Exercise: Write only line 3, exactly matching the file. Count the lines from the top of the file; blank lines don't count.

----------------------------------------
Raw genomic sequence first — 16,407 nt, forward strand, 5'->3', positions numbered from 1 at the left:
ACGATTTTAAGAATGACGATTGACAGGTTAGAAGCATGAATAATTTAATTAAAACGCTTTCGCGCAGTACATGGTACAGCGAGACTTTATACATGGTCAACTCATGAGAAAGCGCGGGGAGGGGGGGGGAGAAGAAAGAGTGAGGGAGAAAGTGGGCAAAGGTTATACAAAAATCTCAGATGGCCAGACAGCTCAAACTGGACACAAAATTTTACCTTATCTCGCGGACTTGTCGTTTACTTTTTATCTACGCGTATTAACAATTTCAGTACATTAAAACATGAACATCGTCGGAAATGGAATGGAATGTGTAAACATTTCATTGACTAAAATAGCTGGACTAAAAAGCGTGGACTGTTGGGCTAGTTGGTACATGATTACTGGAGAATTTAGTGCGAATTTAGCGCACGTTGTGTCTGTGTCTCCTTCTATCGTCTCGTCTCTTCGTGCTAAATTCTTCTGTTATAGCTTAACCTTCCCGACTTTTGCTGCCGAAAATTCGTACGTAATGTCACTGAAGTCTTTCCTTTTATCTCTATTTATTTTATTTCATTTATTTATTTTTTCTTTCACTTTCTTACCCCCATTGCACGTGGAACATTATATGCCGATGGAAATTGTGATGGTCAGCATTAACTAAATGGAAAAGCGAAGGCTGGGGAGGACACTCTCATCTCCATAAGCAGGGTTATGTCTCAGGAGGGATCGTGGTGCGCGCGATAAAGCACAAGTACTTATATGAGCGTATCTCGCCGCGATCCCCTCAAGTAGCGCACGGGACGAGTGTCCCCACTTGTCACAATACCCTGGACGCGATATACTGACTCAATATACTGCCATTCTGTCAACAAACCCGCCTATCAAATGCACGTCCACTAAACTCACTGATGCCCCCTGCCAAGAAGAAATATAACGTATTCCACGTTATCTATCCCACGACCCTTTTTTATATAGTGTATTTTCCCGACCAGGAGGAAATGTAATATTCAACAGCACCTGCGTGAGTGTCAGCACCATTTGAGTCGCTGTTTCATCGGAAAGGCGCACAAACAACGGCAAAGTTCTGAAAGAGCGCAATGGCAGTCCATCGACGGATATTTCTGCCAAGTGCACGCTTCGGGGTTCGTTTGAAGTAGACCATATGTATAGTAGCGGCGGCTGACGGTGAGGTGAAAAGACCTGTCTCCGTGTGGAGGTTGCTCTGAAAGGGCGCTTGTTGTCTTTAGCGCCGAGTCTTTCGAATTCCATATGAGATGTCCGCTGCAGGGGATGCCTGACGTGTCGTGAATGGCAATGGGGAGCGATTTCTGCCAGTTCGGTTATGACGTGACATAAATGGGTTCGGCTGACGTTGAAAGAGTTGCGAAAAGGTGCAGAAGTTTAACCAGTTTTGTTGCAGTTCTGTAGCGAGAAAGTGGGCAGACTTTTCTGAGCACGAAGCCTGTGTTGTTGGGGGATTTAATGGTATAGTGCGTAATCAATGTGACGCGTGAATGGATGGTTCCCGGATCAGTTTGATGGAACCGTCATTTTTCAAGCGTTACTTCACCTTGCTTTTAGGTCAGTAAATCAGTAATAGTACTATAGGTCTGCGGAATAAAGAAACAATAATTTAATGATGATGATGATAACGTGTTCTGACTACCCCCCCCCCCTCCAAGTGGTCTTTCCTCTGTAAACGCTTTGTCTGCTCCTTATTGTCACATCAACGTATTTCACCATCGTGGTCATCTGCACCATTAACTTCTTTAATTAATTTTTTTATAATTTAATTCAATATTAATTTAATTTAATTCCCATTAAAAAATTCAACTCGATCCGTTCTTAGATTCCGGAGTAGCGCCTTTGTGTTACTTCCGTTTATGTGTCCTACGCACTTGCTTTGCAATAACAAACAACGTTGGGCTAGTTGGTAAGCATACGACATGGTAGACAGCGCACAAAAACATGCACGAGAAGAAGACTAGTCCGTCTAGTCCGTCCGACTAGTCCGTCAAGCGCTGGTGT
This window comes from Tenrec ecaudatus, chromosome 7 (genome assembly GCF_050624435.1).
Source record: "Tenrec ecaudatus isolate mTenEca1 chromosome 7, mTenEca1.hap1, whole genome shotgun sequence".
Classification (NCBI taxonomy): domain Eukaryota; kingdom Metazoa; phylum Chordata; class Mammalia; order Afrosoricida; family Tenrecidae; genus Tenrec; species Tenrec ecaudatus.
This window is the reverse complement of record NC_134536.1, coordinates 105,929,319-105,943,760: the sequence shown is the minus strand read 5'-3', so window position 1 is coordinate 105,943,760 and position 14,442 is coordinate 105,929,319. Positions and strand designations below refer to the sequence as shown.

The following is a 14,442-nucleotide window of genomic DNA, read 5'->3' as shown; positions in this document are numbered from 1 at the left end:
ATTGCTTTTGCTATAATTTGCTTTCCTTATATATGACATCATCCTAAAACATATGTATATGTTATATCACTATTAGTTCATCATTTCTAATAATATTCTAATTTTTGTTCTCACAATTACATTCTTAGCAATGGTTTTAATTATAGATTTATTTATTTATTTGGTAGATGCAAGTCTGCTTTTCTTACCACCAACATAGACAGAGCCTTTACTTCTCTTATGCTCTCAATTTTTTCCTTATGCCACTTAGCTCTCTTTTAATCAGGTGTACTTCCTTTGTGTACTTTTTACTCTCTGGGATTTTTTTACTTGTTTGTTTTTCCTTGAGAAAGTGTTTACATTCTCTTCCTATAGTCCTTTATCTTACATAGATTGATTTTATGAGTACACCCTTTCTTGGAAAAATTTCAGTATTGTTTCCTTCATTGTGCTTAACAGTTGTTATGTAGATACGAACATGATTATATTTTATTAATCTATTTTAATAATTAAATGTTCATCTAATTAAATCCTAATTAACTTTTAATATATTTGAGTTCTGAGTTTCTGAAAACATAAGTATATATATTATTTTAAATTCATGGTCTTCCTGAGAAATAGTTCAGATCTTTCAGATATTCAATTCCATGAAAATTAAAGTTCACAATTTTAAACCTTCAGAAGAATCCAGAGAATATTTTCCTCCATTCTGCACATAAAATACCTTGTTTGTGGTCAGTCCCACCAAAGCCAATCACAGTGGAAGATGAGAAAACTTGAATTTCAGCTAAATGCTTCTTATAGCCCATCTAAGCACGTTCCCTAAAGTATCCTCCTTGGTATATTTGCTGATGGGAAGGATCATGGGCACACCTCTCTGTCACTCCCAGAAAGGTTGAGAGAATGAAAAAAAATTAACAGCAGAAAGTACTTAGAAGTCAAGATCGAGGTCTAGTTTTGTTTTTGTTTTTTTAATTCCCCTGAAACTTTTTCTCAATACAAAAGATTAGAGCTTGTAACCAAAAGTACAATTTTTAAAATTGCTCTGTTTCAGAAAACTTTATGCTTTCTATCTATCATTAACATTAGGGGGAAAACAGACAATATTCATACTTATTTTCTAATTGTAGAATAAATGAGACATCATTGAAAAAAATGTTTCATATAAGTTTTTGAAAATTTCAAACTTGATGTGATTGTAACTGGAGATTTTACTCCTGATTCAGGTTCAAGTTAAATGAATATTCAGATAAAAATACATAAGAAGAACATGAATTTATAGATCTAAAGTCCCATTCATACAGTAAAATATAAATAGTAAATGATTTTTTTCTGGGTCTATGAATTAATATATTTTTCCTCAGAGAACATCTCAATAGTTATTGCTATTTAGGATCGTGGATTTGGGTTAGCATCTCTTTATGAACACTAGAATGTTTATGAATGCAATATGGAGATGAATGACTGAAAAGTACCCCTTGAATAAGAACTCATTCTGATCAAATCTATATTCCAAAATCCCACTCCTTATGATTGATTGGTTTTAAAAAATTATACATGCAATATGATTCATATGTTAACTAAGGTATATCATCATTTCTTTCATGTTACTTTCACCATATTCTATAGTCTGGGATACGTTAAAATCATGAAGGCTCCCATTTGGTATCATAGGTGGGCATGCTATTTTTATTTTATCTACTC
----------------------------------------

This window comes from Tenrec ecaudatus, chromosome 7 (genome assembly GCF_050624435.1).